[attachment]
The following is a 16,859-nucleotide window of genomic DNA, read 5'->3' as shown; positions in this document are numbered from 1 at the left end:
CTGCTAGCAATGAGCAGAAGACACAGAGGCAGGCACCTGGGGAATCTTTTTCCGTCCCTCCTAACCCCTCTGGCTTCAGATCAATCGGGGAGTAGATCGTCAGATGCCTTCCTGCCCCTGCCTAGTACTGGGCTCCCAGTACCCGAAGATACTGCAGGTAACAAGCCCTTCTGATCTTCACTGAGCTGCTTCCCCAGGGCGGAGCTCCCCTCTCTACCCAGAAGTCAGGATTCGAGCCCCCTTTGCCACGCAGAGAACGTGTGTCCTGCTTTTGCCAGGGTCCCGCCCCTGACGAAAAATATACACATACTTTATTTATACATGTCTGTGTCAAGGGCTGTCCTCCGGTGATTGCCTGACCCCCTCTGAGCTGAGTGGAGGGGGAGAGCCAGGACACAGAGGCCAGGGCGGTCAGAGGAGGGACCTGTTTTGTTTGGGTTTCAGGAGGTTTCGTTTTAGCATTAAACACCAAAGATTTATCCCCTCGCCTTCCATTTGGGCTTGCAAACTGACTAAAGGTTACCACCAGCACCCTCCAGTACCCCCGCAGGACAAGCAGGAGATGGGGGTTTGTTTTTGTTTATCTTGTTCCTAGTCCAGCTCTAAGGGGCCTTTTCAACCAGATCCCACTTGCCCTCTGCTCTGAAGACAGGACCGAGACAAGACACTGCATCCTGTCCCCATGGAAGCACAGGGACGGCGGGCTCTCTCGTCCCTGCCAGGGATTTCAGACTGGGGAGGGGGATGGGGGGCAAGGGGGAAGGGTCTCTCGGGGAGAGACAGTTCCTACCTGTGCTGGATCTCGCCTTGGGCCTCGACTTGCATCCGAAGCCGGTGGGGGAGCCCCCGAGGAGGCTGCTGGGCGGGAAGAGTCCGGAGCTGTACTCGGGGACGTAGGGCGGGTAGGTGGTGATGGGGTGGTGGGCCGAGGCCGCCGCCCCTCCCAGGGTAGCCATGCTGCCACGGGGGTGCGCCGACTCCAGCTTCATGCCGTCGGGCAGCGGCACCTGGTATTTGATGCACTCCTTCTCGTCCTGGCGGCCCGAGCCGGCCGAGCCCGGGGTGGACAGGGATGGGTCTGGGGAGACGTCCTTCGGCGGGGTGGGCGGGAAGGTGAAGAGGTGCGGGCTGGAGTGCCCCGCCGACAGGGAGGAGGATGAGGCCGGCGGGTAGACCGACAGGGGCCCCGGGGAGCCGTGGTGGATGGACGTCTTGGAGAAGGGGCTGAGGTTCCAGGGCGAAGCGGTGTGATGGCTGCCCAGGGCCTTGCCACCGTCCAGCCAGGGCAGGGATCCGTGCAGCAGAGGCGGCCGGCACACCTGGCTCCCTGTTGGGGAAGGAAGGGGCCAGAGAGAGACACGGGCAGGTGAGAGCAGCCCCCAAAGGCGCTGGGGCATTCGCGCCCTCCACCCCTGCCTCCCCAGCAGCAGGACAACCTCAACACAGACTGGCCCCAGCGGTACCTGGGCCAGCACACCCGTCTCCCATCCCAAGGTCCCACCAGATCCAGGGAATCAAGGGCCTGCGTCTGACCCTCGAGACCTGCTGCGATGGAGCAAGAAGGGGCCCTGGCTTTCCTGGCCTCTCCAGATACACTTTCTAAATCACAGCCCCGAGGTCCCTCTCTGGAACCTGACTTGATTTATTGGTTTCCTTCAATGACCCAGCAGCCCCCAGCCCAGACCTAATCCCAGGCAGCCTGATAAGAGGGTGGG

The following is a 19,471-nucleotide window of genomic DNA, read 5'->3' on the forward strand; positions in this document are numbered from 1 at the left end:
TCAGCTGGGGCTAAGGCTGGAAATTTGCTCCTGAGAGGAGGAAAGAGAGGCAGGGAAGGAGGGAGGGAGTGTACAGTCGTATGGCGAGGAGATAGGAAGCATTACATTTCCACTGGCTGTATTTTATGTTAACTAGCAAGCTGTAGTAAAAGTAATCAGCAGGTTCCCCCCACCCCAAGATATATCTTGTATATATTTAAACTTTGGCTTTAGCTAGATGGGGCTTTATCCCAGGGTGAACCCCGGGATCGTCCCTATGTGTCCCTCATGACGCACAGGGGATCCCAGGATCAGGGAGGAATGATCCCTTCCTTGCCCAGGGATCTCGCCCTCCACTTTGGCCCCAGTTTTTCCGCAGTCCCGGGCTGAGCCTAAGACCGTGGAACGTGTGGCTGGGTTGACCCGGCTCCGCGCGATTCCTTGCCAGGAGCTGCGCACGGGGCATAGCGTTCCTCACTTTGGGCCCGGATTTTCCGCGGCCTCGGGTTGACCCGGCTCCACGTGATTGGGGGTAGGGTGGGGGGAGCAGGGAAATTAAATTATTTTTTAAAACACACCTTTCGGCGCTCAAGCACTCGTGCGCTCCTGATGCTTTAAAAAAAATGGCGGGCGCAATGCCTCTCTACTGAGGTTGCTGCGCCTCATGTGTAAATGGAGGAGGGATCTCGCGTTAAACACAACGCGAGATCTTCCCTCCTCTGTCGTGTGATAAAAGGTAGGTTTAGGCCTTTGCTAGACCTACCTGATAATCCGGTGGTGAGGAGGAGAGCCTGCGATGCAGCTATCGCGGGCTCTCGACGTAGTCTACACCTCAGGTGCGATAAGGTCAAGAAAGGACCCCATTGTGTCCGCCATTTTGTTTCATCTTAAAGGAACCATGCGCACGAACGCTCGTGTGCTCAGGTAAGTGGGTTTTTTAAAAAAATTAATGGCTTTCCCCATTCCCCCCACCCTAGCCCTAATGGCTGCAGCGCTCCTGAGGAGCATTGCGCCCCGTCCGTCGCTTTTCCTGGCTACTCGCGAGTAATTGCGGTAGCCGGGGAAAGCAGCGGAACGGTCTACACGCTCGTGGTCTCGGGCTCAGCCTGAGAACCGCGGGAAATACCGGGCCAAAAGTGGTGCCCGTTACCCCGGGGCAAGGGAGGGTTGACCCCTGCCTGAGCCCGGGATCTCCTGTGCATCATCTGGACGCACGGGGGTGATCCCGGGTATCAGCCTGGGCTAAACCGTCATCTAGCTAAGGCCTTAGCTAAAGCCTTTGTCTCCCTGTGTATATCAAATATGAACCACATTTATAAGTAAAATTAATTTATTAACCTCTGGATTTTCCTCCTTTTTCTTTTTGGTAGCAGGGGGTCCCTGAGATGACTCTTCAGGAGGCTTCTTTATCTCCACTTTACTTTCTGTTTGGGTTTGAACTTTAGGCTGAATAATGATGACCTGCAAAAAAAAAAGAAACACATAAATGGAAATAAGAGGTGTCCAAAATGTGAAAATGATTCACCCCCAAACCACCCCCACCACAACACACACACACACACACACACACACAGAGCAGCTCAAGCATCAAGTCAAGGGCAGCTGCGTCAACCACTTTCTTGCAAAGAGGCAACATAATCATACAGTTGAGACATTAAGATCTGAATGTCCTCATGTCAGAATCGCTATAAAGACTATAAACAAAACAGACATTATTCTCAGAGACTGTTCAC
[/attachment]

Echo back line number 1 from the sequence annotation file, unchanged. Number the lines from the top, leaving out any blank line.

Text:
The following is a 16,859-nucleotide window of genomic DNA, read 5'->3' as shown; positions in this document are numbered from 1 at the left end: